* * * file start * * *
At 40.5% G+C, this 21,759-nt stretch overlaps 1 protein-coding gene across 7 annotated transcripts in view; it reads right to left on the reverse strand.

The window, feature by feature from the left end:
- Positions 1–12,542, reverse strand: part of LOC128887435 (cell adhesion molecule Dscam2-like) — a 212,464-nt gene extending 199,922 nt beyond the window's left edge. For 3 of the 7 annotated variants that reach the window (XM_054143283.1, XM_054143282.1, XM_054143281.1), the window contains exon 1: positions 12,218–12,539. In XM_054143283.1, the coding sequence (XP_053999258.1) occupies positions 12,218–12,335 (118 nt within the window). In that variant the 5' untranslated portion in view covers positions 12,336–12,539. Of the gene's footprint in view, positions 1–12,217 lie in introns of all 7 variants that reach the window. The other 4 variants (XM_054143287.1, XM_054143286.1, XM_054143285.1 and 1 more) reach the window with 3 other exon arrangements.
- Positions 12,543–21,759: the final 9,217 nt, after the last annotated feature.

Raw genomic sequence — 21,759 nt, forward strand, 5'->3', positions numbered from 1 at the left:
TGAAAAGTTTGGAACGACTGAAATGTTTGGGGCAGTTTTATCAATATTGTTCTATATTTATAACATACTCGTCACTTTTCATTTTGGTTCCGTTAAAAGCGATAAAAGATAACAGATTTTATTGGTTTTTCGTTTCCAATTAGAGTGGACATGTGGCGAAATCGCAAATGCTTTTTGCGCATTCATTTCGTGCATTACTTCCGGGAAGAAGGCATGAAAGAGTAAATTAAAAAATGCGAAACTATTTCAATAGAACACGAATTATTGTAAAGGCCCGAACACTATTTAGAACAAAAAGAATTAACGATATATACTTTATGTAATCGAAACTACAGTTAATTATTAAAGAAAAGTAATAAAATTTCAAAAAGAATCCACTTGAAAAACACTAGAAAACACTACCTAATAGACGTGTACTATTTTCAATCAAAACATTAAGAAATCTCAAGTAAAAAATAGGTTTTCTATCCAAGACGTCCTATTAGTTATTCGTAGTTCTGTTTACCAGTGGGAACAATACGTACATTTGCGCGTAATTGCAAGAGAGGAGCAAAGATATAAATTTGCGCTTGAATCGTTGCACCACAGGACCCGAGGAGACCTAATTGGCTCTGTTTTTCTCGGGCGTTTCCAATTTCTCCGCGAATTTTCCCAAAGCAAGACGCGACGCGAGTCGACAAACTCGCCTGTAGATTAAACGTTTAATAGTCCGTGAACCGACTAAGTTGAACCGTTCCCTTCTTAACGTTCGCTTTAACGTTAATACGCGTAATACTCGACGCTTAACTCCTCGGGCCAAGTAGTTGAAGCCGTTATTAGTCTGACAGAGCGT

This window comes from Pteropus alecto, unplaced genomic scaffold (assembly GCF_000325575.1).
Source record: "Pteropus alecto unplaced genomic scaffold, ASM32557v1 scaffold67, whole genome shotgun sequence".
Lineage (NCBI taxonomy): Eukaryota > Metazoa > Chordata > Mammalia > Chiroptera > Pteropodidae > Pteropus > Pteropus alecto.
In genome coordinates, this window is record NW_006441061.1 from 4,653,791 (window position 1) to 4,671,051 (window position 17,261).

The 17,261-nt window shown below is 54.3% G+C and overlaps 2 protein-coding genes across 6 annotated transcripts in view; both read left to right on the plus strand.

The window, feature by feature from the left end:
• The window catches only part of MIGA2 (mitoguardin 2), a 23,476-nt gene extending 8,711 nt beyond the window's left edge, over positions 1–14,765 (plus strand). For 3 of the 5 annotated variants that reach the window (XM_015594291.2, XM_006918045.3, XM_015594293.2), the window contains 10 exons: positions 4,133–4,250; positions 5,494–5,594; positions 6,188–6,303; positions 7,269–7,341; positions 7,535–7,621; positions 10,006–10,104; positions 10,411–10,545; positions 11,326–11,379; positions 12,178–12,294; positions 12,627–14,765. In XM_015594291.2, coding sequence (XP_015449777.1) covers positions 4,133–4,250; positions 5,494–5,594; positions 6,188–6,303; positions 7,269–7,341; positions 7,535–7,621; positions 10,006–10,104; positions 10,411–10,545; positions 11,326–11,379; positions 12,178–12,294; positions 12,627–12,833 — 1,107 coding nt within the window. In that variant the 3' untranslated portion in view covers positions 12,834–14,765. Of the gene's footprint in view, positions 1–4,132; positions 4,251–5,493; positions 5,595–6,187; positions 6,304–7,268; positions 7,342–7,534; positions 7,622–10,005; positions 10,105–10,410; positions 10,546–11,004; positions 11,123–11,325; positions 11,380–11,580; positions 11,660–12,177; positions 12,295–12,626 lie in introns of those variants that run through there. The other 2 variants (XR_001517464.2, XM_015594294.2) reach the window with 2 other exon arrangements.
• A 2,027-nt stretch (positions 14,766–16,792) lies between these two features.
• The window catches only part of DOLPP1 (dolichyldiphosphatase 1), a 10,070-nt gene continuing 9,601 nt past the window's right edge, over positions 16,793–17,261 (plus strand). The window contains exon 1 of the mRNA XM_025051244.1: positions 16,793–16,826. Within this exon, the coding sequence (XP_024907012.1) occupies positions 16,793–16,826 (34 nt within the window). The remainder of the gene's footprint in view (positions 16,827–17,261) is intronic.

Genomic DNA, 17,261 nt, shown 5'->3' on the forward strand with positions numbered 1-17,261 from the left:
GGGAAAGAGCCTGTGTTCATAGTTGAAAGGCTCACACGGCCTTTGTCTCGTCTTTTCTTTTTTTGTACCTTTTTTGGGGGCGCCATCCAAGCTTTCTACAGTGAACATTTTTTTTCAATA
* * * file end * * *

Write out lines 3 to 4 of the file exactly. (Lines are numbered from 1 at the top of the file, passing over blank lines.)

- Positions 1–12,542, reverse strand: part of LOC128887435 (cell adhesion molecule Dscam2-like) — a 212,464-nt gene extending 199,922 nt beyond the window's left edge. For 3 of the 7 annotated variants that reach the window (XM_054143283.1, XM_054143282.1, XM_054143281.1), the window contains exon 1: positions 12,218–12,539. In XM_054143283.1, the coding sequence (XP_053999258.1) occupies positions 12,218–12,335 (118 nt within the window). In that variant the 5' untranslated portion in view covers positions 12,336–12,539. Of the gene's footprint in view, positions 1–12,217 lie in introns of all 7 variants that reach the window. The other 4 variants (XM_054143287.1, XM_054143286.1, XM_054143285.1 and 1 more) reach the window with 3 other exon arrangements.
- Positions 12,543–21,759: the final 9,217 nt, after the last annotated feature.